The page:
The small details were easy, but required some care.  I drilled small holes with a drill bit in a pin-vice, at the appropriate positions.   The horn balances were replicated with pieces of fine fuse wire.   I just super glued them in place, trimmed them to length, then tipped them with a superglue blob.   The Pitot tube is a piece of fine piano wire.  Its inside tip is anchored against the inside of the training edge inside the wing.   The small lights were replicated by burying short pieces of plastic rod in the wings and eventually painting the tips white. 


About now, I plugged the cockpit and wheel well cavities and sprayed the model.  First a high-gloss enamel silver from a Galmet brand metal paint spraycan to cover the puttying, then several coats of Humbrol acrylic gloss red.   The propellers were also silvered.   My problem was the painting of the canopy frames.  They were not moulded on the canopy and the boxart indicates that most were very fine.   I solved the problem by scribing the framing into the canopy, painting the canopy red, then wiping the paint off (with an alcohol swab) leaving enough red paint in the scribing.   There is a noticeable dip where the rear of the canopy meets the fuselage spine.  I tried, unsuccessfully, to fill it with Krystal Kleer.   This would have been a snap to fill with filler if the canopy had been extended to include part of the fuselage spine.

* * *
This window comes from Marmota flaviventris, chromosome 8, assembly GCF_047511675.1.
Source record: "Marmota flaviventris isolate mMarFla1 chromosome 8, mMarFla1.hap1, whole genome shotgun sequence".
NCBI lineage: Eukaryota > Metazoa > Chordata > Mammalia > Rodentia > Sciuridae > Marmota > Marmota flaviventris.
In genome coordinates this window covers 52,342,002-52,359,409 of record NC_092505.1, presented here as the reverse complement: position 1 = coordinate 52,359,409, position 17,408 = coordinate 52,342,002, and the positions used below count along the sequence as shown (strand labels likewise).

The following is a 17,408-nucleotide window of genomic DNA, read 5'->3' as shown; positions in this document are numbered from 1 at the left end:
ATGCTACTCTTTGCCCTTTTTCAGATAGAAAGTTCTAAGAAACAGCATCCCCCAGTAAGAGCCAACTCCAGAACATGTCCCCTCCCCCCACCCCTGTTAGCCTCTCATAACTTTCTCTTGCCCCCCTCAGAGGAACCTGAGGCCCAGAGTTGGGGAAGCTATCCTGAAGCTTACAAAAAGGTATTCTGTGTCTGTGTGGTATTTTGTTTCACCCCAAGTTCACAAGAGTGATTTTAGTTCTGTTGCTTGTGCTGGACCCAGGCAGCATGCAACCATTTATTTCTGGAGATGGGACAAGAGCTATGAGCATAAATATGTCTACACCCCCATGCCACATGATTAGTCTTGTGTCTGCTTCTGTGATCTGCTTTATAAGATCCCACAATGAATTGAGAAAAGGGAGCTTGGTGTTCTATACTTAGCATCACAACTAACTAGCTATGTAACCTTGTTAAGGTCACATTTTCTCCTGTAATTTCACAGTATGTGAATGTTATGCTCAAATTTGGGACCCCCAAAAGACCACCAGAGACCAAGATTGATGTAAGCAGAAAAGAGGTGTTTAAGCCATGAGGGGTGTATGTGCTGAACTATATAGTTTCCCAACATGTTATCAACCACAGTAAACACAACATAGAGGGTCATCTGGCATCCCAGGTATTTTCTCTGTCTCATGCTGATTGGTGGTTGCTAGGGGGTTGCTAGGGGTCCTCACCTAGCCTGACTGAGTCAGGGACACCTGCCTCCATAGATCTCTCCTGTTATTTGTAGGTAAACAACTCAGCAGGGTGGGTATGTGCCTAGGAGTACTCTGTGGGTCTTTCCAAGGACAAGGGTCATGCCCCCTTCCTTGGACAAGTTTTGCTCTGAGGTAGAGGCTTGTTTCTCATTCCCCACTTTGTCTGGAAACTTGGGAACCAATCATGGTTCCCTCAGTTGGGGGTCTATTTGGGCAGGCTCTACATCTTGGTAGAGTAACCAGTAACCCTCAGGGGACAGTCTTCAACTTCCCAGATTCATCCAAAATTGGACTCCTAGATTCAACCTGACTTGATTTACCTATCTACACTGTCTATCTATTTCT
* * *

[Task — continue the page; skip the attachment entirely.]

I wasn’t happy with the apparent lack of strength in the undercarriage legs & retraction struts, so I replaced them all with lengths of paperclips – and I didn’t have to paint them.  The tailskid was a small piece of plastic.  I replaced it with a copper staple.   All of the metal bits were superglued in place.    

    Since the whole model was painted gloss red, the decals went on without fuss or solutions.  They received the mandatory pressing-down and clear gloss overcoat.  They are a little too translucent for my liking.  The stripes along the sides have to be constantly checked during application to ensure that they go on straight.   I look along them from the front of the model.    


If I have to build another Comet, I’d do a better job on the nose transparency/light by carving one from a piece of clear sprue.   I could then drill a ‘light bulb’ in the back if it.   I might also convert the markings into masks that I’d put on a white model, then remove them after painting the red.   I wonder if anyone does a sheet of markings for the other two Comets?

 The Comet is the only civilian aircraft I have ever built.  It captivated me by its bright red livery and its sleek lines, and that’s why I built it.   As it is a basic kit, I can recommend it to all levels of builders, including those (like me) who want to push it a little further. 

George Oh

October 2004